For just the second time since 2006, the Minnesota Psychological Association recognized a county with its Psychologically Healthy Workplace Award.
Dakota County and its roughly 1,800 employees learned they received the award last month.
"We were excited to be nominated for it," Dakota County Director of Employee Relations Andy Benish said.
Dakota County was nominated by Sand Creek, which administers the county's employee assistance program.
According to PHWA Committee Chair Jenn Pollard, that is not normally how the process works.
"We typically have organizations that apply for the award and they're knowledgeable of the award, where Dakota County was a little bit of a twist where they were actually nominated by another organization," she said.
Benish said the county made employee engagement a priority and the award highlights the continued work the county has done to make it "the place where people want to be."
"It really comes down to leadership commitment, what they're willing to put their energy and efforts into," Pollard said.
The award focuses on five key areas:
• Employee Involvement
• Work-life balance
• Employee growth and development
• Health and safety
• Employee recognition
"The American Psychological Association has done tons of research just to validate that those five areas represent psychological health in an organization," Pollard said.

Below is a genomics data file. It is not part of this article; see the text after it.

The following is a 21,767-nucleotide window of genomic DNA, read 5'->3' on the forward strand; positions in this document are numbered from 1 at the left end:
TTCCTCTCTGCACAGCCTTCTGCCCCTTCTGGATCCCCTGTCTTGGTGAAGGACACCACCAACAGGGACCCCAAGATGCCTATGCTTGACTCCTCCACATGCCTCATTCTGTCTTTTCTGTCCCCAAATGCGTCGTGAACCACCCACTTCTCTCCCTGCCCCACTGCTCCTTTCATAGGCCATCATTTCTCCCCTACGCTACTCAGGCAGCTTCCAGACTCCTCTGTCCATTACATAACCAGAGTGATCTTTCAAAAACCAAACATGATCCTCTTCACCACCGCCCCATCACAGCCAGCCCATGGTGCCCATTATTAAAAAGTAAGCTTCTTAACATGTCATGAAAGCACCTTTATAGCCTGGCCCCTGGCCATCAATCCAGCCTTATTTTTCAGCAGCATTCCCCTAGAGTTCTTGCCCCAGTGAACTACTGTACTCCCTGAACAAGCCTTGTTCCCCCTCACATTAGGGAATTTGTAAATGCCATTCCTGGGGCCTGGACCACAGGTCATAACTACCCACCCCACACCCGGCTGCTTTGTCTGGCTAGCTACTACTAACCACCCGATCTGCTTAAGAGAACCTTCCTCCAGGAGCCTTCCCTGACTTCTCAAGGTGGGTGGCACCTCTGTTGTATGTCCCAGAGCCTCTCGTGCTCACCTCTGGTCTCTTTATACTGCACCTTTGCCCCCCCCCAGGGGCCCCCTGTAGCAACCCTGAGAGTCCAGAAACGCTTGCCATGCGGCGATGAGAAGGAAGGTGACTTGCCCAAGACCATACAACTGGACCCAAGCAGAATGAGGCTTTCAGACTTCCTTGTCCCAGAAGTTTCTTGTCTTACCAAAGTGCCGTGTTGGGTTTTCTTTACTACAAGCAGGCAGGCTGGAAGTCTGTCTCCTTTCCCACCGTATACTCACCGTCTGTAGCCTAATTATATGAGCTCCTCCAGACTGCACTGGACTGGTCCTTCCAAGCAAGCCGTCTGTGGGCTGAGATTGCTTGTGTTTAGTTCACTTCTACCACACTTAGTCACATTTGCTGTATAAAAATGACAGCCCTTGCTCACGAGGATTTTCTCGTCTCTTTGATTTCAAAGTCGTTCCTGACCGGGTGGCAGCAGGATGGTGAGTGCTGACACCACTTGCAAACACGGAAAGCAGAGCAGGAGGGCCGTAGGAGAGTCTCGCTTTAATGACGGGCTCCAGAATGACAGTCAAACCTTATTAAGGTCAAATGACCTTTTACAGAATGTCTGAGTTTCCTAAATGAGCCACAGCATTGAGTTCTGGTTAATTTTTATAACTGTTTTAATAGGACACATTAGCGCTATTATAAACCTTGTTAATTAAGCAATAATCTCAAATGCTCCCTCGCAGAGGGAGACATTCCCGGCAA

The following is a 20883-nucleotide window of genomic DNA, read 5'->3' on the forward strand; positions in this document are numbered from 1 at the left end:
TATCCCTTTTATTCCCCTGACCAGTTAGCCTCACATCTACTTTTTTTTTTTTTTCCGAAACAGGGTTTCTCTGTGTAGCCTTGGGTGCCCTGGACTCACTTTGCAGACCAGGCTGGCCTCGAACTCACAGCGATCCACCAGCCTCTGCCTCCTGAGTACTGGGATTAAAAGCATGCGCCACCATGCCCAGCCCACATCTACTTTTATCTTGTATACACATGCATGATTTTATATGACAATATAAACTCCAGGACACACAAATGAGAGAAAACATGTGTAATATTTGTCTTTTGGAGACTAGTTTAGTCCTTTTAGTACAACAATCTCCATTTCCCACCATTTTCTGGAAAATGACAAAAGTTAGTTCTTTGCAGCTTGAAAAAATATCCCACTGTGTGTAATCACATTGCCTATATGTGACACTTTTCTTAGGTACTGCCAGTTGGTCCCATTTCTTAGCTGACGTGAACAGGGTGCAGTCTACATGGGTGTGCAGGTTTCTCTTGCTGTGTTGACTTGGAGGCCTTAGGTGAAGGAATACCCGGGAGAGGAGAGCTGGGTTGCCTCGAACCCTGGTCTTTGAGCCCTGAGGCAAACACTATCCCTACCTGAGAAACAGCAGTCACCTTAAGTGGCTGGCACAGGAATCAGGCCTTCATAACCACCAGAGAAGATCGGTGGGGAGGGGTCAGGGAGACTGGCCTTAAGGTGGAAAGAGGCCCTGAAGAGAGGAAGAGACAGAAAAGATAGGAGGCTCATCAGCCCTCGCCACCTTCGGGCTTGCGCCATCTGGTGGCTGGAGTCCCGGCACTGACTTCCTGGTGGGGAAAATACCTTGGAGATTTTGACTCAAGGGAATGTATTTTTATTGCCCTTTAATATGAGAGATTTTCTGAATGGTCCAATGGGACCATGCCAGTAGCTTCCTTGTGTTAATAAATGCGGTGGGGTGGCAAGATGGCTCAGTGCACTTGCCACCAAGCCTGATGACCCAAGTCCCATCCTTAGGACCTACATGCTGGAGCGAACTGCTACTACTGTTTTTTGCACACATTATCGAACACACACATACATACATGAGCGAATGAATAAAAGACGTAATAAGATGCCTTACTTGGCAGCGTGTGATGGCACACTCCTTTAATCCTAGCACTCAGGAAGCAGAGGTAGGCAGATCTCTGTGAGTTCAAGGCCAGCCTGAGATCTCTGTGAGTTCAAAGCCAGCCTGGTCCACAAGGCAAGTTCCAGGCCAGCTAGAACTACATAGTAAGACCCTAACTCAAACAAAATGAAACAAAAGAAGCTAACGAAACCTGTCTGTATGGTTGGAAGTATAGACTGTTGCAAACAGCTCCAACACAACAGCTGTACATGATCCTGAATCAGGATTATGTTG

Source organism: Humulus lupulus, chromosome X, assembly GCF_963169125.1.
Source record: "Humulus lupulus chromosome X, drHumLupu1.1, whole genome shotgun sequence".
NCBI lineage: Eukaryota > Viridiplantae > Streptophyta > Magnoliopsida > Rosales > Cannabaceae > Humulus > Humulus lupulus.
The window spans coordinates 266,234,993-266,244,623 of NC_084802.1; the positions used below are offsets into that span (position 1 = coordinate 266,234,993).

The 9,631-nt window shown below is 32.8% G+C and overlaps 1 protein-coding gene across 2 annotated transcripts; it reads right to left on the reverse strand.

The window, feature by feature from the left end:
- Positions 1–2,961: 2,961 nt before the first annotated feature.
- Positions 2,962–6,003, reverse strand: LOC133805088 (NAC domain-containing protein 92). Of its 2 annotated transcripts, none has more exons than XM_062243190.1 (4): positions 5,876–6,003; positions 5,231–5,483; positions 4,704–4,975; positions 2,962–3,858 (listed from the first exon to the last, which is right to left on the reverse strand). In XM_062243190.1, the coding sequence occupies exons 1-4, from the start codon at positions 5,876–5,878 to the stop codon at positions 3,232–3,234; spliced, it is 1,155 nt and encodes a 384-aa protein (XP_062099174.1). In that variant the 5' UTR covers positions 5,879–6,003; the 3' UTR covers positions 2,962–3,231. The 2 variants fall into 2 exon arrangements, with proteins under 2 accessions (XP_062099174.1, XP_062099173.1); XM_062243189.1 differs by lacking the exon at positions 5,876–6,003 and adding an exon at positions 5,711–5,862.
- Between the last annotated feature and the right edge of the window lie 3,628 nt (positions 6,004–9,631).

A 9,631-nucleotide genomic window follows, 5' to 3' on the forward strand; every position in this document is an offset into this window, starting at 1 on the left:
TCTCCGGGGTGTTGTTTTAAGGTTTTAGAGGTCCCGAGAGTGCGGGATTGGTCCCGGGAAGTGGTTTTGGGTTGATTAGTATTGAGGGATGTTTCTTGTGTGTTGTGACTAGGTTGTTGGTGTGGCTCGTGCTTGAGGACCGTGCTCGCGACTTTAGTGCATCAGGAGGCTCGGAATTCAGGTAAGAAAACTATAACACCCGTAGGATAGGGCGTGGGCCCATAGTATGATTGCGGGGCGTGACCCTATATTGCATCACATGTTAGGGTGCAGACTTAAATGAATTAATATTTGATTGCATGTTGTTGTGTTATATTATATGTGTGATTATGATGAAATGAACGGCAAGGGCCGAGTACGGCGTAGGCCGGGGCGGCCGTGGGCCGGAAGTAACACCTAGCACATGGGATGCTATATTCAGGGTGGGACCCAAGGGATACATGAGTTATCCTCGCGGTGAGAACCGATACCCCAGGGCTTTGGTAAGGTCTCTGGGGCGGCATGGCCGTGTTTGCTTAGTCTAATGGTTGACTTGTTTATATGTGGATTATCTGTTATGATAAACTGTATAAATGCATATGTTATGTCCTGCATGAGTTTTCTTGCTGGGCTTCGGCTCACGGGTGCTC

She described the award - which isn't given out every year - as more of a qualification than a competition.
Part of the assessment is an employee questionnaire, Pollard said, which simply asks how employees feel.
"Those numbers came out really high and really well," she said.
Benish said the county pays attention to employee engagement and regularly asks its employees how they're feeling.
"We want to provide opportunities that focus on the whole person," he explained.
Dakota County Board Chair Kathleen A. Gaylord credited the entire organization for the distinction.
"A lot of it has to do with all the hard work that goes on every day," she said, "and it's nice to see that people recognize and feel proud of the fact that it's a good place to work and you're making a difference."
Benish said the county wants to maintain the work staff members have already implemented with a continued focus on development.
"I think we're a great organization because we have great people," he said.
Dakota County, as a state winner, is eligible to apply for national recognition from the American Psychological Association.